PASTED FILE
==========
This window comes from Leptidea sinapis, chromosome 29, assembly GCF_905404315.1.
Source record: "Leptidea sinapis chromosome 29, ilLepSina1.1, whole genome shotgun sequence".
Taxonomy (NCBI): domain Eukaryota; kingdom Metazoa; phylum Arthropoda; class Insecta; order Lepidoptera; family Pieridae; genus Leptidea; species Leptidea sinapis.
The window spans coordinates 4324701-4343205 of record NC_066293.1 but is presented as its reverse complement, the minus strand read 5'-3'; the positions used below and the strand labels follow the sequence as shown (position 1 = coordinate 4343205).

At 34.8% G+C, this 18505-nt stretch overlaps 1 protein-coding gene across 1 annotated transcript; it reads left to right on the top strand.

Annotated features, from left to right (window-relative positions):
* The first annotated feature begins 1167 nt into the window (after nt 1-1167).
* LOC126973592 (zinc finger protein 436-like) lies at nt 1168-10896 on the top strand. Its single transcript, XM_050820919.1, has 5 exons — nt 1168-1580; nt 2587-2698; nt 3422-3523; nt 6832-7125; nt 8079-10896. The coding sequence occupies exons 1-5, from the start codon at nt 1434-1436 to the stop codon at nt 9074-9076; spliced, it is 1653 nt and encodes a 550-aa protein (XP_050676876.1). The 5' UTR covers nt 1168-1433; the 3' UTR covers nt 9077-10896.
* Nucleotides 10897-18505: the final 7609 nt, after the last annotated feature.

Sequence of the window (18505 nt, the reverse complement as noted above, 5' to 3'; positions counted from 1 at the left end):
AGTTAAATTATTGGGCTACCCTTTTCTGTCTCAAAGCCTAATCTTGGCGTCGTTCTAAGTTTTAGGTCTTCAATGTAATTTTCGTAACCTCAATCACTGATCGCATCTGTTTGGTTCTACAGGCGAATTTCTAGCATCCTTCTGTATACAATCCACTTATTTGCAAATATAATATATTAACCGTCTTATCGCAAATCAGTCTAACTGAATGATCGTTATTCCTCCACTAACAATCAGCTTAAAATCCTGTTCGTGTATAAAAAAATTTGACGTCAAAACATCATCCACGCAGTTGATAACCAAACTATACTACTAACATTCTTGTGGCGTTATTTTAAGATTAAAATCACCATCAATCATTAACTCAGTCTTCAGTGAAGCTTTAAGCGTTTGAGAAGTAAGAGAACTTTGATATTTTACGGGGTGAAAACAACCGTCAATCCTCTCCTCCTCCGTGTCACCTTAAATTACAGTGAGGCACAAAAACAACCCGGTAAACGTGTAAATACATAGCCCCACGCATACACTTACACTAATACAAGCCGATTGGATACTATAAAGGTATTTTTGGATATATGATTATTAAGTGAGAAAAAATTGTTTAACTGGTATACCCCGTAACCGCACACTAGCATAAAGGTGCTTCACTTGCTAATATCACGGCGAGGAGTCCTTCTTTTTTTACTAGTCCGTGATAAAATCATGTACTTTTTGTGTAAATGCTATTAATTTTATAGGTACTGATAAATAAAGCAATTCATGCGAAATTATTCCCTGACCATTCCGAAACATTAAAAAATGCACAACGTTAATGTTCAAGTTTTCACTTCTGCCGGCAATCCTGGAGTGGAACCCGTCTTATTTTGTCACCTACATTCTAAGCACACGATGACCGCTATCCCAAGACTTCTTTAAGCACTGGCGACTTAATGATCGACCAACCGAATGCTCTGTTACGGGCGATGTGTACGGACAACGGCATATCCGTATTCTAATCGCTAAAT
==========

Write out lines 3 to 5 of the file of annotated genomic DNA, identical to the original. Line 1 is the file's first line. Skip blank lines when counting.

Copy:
Taxonomy (NCBI): domain Eukaryota; kingdom Metazoa; phylum Arthropoda; class Insecta; order Lepidoptera; family Pieridae; genus Leptidea; species Leptidea sinapis.
The window spans coordinates 4324701-4343205 of record NC_066293.1 but is presented as its reverse complement, the minus strand read 5'-3'; the positions used below and the strand labels follow the sequence as shown (position 1 = coordinate 4343205).

At 34.8% G+C, this 18505-nt stretch overlaps 1 protein-coding gene across 1 annotated transcript; it reads left to right on the top strand.